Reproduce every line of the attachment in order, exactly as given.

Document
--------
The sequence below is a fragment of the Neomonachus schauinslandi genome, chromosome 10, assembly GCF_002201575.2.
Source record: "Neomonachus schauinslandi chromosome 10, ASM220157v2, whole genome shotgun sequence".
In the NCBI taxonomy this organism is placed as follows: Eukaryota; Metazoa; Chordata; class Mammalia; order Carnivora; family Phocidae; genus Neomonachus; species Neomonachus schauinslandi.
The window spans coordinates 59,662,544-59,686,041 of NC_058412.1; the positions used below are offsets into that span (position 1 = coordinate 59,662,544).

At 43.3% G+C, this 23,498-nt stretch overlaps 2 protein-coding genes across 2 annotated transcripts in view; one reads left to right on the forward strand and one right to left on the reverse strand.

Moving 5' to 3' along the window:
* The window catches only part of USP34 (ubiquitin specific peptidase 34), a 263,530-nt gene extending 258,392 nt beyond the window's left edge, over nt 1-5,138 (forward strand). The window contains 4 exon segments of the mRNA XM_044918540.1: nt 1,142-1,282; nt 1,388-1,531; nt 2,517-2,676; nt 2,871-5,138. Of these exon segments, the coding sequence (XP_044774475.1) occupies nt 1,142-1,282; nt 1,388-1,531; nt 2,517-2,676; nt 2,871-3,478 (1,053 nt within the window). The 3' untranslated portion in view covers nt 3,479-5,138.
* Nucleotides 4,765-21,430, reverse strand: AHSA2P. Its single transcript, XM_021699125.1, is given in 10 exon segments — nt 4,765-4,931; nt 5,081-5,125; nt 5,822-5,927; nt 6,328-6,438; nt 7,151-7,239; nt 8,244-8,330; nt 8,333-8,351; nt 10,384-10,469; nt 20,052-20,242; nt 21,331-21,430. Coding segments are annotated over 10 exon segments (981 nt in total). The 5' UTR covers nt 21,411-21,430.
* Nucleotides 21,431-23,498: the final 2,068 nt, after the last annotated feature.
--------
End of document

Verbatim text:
The sequence below is a fragment of the Neomonachus schauinslandi genome, chromosome 10, assembly GCF_002201575.2.
Source record: "Neomonachus schauinslandi chromosome 10, ASM220157v2, whole genome shotgun sequence".
In the NCBI taxonomy this organism is placed as follows: Eukaryota; Metazoa; Chordata; class Mammalia; order Carnivora; family Phocidae; genus Neomonachus; species Neomonachus schauinslandi.
The window spans coordinates 59,662,544-59,686,041 of NC_058412.1; the positions used below are offsets into that span (position 1 = coordinate 59,662,544).

At 43.3% G+C, this 23,498-nt stretch overlaps 2 protein-coding genes across 2 annotated transcripts in view; one reads left to right on the forward strand and one right to left on the reverse strand.

Moving 5' to 3' along the window:
* The window catches only part of USP34 (ubiquitin specific peptidase 34), a 263,530-nt gene extending 258,392 nt beyond the window's left edge, over nt 1-5,138 (forward strand). The window contains 4 exon segments of the mRNA XM_044918540.1: nt 1,142-1,282; nt 1,388-1,531; nt 2,517-2,676; nt 2,871-5,138. Of these exon segments, the coding sequence (XP_044774475.1) occupies nt 1,142-1,282; nt 1,388-1,531; nt 2,517-2,676; nt 2,871-3,478 (1,053 nt within the window). The 3' untranslated portion in view covers nt 3,479-5,138.
* Nucleotides 4,765-21,430, reverse strand: AHSA2P. Its single transcript, XM_021699125.1, is given in 10 exon segments — nt 4,765-4,931; nt 5,081-5,125; nt 5,822-5,927; nt 6,328-6,438; nt 7,151-7,239; nt 8,244-8,330; nt 8,333-8,351; nt 10,384-10,469; nt 20,052-20,242; nt 21,331-21,430. Coding segments are annotated over 10 exon segments (981 nt in total). The 5' UTR covers nt 21,411-21,430.
* Nucleotides 21,431-23,498: the final 2,068 nt, after the last annotated feature.